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Written by Robert McCarthy

Warehouse Layout Design 101

SkuNexus presents a guide to warehouse layout design for optimal eCommerce fulfillment management.

All too often, we take well-designed things for granted. When products or processes or entire systems function hassle-free, it’s easy to overlook the deep thought and extensive engineering that went into making them. 

On the other hand, poorly-designed things are a vastly different story. Rather than escape notice, they stand out because of the frustration, inconvenience, and/or waste they inevitably produce.

A warehouse's layout design is no different. Those that are carefully considered will quietly enable efficient operations. Those that aren’t will be rife with glaring problems.

At SkuNexus, we know that each eCommerce merchant has its own specific needs to address in setting up a warehouse. If you are thinking about designing your warehouse, it is best to get familiar with the fundamental elements and principles involved. Here, we will present a brief introduction to optimizing your warehouse layout design.

SkuNexus can help you design an eCommerce warehouse for maximum efficiency.

Benefits of Planning Your Warehouse Layout

Before we get into things like pallet racks and traffic flow, let’s quickly touch on the benefits. As the core of a merchant’s backend, the upside of a well-constructed warehouse layout can be felt throughout the entire business.

  • Space Optimization: Whether you own or rent, every inch of warehouse space has value, and an efficient warehouse layout will help maximize that value. Taking all types of products, processes, and workflows into account will help squeeze the most out of what you have to work with.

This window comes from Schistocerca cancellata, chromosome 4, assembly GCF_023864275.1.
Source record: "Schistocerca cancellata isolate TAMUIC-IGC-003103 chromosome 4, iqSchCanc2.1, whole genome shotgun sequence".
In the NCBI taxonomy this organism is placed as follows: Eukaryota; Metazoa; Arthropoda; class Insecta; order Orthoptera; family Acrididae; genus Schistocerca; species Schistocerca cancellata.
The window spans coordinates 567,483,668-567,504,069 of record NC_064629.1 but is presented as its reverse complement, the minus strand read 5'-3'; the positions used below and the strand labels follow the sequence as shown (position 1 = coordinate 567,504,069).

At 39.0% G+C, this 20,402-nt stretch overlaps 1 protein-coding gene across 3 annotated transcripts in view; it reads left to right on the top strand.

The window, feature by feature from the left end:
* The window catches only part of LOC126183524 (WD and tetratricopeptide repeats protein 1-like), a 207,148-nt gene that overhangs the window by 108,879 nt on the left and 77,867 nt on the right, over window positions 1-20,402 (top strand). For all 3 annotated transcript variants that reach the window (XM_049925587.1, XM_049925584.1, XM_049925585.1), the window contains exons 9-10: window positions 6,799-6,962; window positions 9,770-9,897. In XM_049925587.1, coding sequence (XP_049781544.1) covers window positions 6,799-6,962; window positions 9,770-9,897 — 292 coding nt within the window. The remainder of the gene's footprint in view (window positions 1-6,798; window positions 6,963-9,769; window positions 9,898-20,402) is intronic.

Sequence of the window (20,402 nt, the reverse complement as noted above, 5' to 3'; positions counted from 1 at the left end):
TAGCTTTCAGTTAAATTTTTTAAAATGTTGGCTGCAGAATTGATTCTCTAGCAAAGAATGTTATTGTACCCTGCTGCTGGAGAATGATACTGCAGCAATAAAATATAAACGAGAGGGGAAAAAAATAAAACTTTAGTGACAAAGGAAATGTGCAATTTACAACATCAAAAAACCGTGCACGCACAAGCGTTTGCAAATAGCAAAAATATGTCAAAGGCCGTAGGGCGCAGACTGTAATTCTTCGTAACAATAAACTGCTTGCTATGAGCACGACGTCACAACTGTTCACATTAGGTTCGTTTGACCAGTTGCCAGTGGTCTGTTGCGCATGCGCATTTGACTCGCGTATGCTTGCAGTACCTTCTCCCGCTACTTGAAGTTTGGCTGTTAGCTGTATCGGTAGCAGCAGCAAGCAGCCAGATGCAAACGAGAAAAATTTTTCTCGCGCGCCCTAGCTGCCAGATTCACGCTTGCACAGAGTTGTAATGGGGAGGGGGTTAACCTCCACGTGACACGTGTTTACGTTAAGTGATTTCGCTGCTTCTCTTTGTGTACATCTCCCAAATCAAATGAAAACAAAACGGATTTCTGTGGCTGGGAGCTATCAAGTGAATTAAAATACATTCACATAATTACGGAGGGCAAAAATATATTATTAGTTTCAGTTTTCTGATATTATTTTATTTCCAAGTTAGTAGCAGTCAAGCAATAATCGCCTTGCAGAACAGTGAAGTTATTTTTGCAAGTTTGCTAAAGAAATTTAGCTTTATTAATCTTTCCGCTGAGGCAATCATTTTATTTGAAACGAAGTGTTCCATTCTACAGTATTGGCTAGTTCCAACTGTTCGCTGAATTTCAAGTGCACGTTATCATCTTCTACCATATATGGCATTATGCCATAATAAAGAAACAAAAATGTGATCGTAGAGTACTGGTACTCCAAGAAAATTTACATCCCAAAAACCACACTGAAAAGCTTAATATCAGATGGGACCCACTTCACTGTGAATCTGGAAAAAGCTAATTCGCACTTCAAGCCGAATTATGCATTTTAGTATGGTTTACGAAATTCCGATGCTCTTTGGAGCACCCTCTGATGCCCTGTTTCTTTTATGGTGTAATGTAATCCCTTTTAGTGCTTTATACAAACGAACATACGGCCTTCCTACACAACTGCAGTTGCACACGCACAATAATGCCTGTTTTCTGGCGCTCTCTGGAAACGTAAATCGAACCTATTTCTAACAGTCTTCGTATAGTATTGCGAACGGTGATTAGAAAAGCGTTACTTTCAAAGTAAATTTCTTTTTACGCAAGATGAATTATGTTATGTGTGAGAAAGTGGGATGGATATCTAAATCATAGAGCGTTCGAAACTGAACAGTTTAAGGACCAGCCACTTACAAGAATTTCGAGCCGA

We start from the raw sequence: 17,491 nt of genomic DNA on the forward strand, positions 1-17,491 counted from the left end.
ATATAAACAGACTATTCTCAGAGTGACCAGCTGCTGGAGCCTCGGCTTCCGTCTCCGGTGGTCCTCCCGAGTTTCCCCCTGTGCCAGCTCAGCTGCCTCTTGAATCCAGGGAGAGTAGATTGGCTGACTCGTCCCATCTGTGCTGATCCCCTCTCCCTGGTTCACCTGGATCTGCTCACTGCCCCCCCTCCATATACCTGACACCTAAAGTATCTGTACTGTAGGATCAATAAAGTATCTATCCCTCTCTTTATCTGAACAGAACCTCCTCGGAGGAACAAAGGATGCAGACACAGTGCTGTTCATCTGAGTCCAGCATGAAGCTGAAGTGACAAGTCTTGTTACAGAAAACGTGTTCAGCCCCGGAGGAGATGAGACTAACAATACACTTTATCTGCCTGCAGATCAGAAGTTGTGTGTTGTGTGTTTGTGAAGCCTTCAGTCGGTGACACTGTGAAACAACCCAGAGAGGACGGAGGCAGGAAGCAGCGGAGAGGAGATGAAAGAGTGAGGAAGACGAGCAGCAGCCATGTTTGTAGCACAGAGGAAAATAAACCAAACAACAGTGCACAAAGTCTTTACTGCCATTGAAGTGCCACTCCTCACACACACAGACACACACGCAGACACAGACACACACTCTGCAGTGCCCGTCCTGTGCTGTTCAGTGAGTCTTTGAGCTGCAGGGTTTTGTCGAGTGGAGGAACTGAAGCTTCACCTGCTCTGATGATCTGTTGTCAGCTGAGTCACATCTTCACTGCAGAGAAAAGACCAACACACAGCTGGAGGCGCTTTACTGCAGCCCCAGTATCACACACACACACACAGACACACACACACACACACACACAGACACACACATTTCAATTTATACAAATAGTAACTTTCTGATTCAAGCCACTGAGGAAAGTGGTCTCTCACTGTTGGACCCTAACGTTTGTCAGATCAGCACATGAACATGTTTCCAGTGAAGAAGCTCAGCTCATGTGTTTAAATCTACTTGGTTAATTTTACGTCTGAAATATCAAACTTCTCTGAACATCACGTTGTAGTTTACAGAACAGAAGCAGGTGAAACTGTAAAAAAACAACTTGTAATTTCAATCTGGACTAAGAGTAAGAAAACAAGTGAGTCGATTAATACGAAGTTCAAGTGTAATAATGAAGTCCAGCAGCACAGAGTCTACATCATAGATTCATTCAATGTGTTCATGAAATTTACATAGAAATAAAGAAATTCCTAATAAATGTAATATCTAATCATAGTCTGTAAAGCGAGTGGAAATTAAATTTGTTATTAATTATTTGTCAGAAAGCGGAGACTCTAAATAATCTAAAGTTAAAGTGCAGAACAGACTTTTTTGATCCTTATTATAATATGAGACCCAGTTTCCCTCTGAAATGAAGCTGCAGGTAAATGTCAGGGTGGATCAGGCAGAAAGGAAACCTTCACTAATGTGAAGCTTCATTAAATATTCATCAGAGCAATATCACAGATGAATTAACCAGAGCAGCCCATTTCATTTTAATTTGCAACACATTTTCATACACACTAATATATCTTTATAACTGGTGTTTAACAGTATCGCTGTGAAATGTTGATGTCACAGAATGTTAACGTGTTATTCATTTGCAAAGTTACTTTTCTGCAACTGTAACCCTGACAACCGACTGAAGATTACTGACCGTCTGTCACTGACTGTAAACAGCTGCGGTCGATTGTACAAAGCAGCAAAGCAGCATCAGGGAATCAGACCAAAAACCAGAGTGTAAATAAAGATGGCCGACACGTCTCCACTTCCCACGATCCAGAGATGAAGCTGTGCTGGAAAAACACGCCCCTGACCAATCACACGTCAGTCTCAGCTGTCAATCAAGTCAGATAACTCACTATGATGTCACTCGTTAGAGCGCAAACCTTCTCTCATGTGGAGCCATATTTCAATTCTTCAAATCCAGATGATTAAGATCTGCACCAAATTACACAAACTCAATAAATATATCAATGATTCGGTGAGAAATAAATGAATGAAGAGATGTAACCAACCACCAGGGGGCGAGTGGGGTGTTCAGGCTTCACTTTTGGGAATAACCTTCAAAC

• Increased Productivity: One of the primary goals of any business is higher productivity. A well-designed eCommerce warehouse layout helps achieve this by reducing employee “travel time,” eliminating bottlenecks, and ensuring correct product flow in warehouse operations. 
  • Improved Organization: A fundamental of good design is simplicity. By breaking down what is crucial and eliminating anything unnecessary, an organized warehouse setup will be easier to achieve.
  • Greater Accuracy: This goes hand-in-hand with organization. A confusing warehouse setup will only lead to errors during any/all operations.
  • Lowered Business Expenses: All of the above impact the bottom line.

SkuNexus can help you design an eCommerce warehouse for maximum productivity.

Common Warehouse Shapes

Being that they are designed 100% for utility, modern warehouses do not come in a broad array of shapes. There are 3 basic formats for the shaped warehouse and each has certain attributes that can make it the best option depending on your specific business.


  • Loading and unloading area and shipping next to each other (the vertical tips of the “U”) with storage/operational space in-between.
  • Best for smaller companies.
  • Inbound and outbound materials on parallel sides of the operation help avoid bottlenecks. 
  • This shape helps minimize the space needed. 


  • Loading/unloading area and shipping area at opposite ends with storage and operational space in the middle.
  • Best for high-volume, large brands.
  • Straight-line format decreases back-and-forth movement.


  • Loading/unloading on one end and shipping at other end (at a right angle) with storage/operational space in-between.
  • Least common shape.
  • Similar advantages to I-shape but with a larger footprint.

SkuNexus can help you design an eCommerce warehouse for maximum efficiency and productivity.

Stages of Warehouse Design Planning